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Hand fractures in children

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Metacarpal and phalangeal fractures

In these fractures, the most important thing is to ascertain that there is no finger malrotation (when making a fist, the affected finger crosses over the others, thus hindering the hand function) (Fig. 23A). If there is no malrotation, treatment is conservative by immobilizing with a splint (Fig. 23B). If there is a malrotation, the prefered treatment is surgical: closed reduction and with Kirschner-wire or screw fixation (Figure 23C).


Figure 23A
. Fracture with finger malrotation. Requires open reduction and internal fixation.



Figure 23B
. Treatment using a digital splint.


Figure 23C
. Metacarpal fracture. Fixation with a screw.

Some fractures require special mention:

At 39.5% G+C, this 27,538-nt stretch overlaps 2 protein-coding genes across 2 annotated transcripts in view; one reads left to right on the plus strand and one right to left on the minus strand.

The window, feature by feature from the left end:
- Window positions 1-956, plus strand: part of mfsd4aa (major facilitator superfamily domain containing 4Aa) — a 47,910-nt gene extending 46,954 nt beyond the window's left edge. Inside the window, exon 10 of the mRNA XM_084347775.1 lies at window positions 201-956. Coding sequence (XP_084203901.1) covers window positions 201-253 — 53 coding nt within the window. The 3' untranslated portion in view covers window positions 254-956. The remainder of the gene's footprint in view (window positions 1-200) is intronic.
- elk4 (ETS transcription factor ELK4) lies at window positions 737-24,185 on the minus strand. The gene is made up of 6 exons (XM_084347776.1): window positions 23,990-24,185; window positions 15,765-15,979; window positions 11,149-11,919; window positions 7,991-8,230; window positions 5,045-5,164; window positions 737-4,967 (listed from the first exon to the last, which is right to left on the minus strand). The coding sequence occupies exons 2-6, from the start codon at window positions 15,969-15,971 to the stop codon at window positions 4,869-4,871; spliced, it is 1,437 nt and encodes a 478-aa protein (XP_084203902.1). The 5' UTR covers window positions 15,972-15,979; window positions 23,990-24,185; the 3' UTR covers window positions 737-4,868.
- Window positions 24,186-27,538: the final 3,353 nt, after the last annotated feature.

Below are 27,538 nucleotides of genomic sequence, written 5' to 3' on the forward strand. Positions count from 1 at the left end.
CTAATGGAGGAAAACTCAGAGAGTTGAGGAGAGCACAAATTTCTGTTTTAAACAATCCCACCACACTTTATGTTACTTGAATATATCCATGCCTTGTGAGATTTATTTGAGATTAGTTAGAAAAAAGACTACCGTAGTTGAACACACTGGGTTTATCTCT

Subcapital fractures of the first phalanx

These are fractures of the distal metaphysis. More common in the pinkie. They require accurate reduction, because they can limit the closure of the finger, by the clash between the base of the second phalanx and the first phalanx (Fig 24). It is especially important in the fourth and fifth fingers, since they have more grip function and require more mobility in flexion.

In healed fractures with finger flexion impairment, we can do surgery (osteoplasty) to facilitate the closure of the finger (Fig 25).


Figure 24
. Subcapital fracture of the first phalanx. The bone protrusion limits finger flexion, thus requiring reduction.


Figure 25
. La fractura subcapital unió en posición inadecuada por lo que fue necesario hacer una osteoplastia.

Fractures of the base of the first phalanx of the little finger
Typically, the pinky deviates outward. It is reduced by the pencil maneuver, which is placed between the fingers and provides a fulcrum (Fig 26).


Figure 26
. Typical fracture of the base of the first phalanx, with deviation of the little finger out.

Mallet Finger  (Fig 27)

Deformity of the finger characterized by a fall of the distal phalanx due to a terminal extensor tendon injury or a bone avulsion at the base of the third phalanx.

Tendinous mallet finger is usually treated with a splint for 8 weeks. Fractured mallet finger, at present, is also non-surgically treated.


Figure 27
. Mallet finger caused by a tendon injury

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